Drawing from five years of research and our experience with a large testbed of hundreds of taxis and buses, currently under deployment in Porto, Portugal, we will address how city-scale deployment can be achieved and what kind of connectivity, bandwidth, quality of service and application support can be provided as the density of Internet gateways and the density of connected vehicles grows towards widespread deployment. Some attention will also be given to relevant issues in system design such as channel modeling, mobility patterns, networking protocols and large-scale simulation with manageable complexity. Finally, we will show how a vehicular mesh network can be used as a highly dense urban scanner, producing real-time data on-the-move, which can be leveraged from the cloud to help manage future cities, protect our environment and improve our quality of life.

Short Bio

João Barros is an Associate Professor of Electrical and Computer Engineering at the University of Porto, Founder and CEO of Veniam'Works and Founding Director of the Institute for Telecommunications (IT) in Porto, Portugal. He was a Fulbright scholar at Cornell University and has held visiting appointments at MIT and Carnegie Mellon. He also teaches at the Porto Business School and co-founded two recent startups, Streambolico and Veniam'Works, commercializing wireless video and vehicular communication technologies, respectively. Between 2009 and 2012, Dr. Barros served as National Director of the Carnegie Mellon Portugal Program, a five-year international partnership funded by the Portuguese Foundation of Science and Technology, with a total budget of 56M Euros.

In recent years, João Barros has been Principal Investigator (PI) and Co-PI of numerous national, European and industry funded projects, co-authoring one book and more than 150 research papers in the fields of networking, information theory and security, with a special focus on smart city technologies, network coding, physical-layer security, sensor networks, and intelligent transportation systems. Dr. Barros has received several awards, including the 2010 IEEE Communications Society Young Researcher Award for the Europe, Middle East and Africa region, the 2011 IEEE ComSoC and Information Theory Society Joint Paper Award, the 2012 BES National Innovation Award, the 2013 Building Global Innovators Grand Prize (ISCTE-IUL and MIT) and a state-wide best teaching award by the Bavarian State Ministry of Sciences, Research and the Arts.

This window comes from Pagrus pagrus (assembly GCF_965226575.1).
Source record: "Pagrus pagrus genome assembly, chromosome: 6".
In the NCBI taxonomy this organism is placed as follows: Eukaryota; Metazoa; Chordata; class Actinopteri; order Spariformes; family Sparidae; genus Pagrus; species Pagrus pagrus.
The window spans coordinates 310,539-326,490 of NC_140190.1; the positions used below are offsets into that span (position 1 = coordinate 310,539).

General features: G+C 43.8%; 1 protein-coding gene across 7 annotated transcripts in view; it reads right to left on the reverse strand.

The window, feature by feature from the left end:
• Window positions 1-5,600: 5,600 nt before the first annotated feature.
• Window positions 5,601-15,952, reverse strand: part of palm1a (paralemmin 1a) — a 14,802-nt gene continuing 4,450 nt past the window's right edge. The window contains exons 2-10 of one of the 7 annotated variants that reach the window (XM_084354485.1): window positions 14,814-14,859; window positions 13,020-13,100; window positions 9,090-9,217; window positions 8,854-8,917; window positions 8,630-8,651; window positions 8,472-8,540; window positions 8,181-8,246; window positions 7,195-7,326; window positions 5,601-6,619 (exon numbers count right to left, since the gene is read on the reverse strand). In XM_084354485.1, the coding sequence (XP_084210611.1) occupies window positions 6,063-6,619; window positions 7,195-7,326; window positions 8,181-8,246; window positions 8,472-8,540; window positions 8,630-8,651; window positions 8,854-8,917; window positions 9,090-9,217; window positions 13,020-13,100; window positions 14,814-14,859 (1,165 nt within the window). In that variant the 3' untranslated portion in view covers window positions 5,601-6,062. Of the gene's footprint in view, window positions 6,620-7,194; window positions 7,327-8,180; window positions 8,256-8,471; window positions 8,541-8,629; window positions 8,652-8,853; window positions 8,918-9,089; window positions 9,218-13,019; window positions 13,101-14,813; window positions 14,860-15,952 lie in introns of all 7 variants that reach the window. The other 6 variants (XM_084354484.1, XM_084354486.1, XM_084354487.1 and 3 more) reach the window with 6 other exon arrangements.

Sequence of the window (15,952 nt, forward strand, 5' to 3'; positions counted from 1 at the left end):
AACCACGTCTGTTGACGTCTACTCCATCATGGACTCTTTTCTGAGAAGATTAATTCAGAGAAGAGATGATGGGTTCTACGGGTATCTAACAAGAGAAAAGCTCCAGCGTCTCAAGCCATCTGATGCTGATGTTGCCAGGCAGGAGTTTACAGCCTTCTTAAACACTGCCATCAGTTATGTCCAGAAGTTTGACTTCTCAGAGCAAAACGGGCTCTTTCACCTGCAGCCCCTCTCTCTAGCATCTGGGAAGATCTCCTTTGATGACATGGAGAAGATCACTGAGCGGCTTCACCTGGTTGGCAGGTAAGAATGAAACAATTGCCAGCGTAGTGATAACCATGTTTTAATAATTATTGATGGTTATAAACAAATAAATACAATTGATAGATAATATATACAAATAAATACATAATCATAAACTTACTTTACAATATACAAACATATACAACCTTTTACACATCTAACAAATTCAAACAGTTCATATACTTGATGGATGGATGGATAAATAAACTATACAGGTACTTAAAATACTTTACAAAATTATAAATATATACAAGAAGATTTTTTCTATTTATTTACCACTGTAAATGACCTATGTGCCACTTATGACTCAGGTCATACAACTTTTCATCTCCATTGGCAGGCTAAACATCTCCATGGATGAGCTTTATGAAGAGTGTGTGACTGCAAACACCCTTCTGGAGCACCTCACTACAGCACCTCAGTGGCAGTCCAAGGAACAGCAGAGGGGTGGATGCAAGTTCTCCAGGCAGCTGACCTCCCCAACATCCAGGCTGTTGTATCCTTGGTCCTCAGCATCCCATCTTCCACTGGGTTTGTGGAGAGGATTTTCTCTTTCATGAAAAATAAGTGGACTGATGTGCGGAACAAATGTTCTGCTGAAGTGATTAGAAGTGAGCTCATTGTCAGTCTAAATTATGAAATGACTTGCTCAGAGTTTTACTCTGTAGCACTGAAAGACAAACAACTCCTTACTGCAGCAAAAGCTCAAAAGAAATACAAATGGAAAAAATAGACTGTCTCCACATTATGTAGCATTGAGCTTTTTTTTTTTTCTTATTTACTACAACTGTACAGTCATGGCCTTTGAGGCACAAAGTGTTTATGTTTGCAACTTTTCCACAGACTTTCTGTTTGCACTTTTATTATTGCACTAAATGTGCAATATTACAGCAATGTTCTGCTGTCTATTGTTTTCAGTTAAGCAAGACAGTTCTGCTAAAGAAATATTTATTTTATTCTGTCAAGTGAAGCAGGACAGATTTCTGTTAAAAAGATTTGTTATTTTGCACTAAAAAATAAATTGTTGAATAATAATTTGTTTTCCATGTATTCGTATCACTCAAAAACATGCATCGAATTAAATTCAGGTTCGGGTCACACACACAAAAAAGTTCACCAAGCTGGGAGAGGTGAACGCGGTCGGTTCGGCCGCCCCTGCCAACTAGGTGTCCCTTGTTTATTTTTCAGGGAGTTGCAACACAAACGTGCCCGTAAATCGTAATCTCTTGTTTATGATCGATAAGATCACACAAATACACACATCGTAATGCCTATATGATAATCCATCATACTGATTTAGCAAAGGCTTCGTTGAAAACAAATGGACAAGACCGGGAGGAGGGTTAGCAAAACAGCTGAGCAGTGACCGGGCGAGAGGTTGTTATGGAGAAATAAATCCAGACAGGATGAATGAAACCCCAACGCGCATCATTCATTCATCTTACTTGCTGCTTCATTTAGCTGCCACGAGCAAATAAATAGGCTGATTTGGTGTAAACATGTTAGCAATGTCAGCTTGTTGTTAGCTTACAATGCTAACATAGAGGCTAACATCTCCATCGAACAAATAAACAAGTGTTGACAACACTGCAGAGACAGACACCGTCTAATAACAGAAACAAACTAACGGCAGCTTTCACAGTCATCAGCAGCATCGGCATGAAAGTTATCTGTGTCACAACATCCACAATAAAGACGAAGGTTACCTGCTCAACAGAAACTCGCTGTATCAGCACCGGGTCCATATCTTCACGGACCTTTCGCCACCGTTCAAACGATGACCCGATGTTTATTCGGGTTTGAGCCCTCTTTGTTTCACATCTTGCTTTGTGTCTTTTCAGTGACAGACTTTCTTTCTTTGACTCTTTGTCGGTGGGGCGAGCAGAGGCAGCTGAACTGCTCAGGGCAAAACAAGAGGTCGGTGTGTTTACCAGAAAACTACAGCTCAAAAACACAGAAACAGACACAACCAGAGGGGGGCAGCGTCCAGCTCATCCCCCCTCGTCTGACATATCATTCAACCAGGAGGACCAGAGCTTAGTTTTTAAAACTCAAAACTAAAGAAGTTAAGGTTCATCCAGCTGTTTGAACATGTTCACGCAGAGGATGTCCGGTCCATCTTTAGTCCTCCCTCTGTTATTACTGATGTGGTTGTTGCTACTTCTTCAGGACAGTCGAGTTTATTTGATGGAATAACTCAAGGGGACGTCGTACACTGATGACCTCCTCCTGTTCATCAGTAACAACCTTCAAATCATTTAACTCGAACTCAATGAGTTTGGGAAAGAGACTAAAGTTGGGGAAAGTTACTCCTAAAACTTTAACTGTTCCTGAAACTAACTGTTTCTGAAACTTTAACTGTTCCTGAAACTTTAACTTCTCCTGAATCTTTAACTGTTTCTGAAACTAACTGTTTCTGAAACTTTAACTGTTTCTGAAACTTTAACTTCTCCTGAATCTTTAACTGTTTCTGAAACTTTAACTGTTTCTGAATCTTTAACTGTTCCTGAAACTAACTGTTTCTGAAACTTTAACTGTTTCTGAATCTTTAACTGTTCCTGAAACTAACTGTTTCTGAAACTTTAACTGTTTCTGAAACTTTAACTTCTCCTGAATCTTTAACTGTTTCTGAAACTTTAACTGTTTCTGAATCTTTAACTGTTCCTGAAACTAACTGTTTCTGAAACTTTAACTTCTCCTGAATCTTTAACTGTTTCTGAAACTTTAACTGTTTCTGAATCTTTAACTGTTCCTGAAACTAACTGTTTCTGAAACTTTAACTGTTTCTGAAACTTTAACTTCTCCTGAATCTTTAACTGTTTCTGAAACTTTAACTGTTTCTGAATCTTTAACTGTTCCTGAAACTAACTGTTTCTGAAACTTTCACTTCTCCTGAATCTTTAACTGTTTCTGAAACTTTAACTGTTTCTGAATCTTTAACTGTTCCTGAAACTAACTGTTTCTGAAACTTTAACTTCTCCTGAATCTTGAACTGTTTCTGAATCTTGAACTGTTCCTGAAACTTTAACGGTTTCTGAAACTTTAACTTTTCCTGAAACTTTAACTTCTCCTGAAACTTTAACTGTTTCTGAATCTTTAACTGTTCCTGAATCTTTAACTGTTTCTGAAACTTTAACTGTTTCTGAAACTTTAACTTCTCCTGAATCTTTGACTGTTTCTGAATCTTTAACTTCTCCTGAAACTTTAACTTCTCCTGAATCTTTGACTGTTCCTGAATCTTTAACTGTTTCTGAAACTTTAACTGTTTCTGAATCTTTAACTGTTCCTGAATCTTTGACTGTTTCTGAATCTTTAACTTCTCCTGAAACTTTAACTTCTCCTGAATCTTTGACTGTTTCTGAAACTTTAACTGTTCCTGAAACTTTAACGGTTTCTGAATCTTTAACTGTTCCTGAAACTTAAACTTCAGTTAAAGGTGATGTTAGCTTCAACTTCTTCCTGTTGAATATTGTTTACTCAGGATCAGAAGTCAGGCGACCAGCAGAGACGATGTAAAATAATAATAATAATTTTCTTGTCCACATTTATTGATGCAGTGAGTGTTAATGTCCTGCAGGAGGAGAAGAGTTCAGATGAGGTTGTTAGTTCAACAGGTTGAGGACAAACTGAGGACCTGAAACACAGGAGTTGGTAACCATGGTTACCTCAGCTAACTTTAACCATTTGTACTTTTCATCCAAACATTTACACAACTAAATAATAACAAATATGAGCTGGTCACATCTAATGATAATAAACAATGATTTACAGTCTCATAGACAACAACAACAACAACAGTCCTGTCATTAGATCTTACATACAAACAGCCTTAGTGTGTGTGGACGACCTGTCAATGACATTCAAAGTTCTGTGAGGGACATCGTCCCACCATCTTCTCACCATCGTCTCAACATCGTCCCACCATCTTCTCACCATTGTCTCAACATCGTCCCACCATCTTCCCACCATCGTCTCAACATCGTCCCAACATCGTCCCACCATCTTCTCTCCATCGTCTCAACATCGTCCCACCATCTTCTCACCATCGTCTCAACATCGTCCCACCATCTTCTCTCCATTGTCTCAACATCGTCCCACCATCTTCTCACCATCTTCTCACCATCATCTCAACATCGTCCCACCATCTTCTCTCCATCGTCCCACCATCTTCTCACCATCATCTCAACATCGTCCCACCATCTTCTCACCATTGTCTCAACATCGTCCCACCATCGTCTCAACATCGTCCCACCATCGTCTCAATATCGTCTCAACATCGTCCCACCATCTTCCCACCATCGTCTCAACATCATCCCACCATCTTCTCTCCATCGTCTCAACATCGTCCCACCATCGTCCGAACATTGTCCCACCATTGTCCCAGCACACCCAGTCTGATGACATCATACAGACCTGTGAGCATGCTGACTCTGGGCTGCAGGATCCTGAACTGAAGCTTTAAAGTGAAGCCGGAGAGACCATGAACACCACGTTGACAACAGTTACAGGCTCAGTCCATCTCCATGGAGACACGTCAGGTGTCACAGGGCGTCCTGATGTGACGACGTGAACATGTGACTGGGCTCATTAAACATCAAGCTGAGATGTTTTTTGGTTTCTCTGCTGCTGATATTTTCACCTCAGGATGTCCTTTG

Dr. Barros is frequently invited as an expert speaker by international organizations such as the European Commission, OECD, ITU, EuroDIG and IEEE. He also worked as an independent consultant for various organizations and projects. Dr. Barros is fluent in Portuguese, German, English, French and Spanish. He received his undergraduate education in Electrical and Computer Engineering from the Universidade do Porto (UP), Portugal and Universitaet Karlsruhe, Germany, a performing arts degree in flute from the Music Conservatory of Porto, and the Ph.D. degree in Electrical Engineering and Information Technology from the Technische Universitaet Muenchen (TUM), Germany.

Day 3, Opening Keynote: Professor Roger Wattenhofer (ETH)
Title: Ad Hoc Networks: Pushing Mobile and Wireless Communication Since 1970

Abstract of the talk

Researchers in ad hoc networks are used to studying some of the prevalent technical difficulties in networking. Without a fixed infrastructure, challenges such as mobility or wireless communication must be investigated in their purest form. As a consequence one learns a great deal about the fundamentals of networking. In my talk I will present a few exciting research questions that I learned when studying ad hoc networks: I will discuss how mobility leads to distributed complexity, why clock synchronization is unexpectedly difficult, and what difference it makes to assume a more accurate wireless model. Throughout my talk I will present several open questions.

Short Bio

Roger Wattenhofer is a full professor at the Information Technology and Electrical Engineering Department, ETH Zurich, Switzerland. He received his doctorate in Computer Science in 1998 from ETH Zurich. From 1999 to 2001 he was in the USA, first at Brown University in Providence, RI, then at Microsoft Research in Redmond, WA. He then returned to ETH Zurich, originally as an assistant professor at the Computer Science Department.

Roger Wattenhofer's research interests are a variety of algorithmic and systems aspects in computer science and information technology, currently in particular wireless networks, wide area networks, mobile systems, social networks, and physical algorithms. He publishes in different communities: distributed computing (e.g., PODC, SPAA, DISC), networking (e.g., SIGCOMM, MobiCom, SenSys), or theory (e.g., STOC, FOCS, SODA, ICALP). He has served as a PC chair on more than a dozen international  conferences, including MobiHoc in 2005. More information can be found at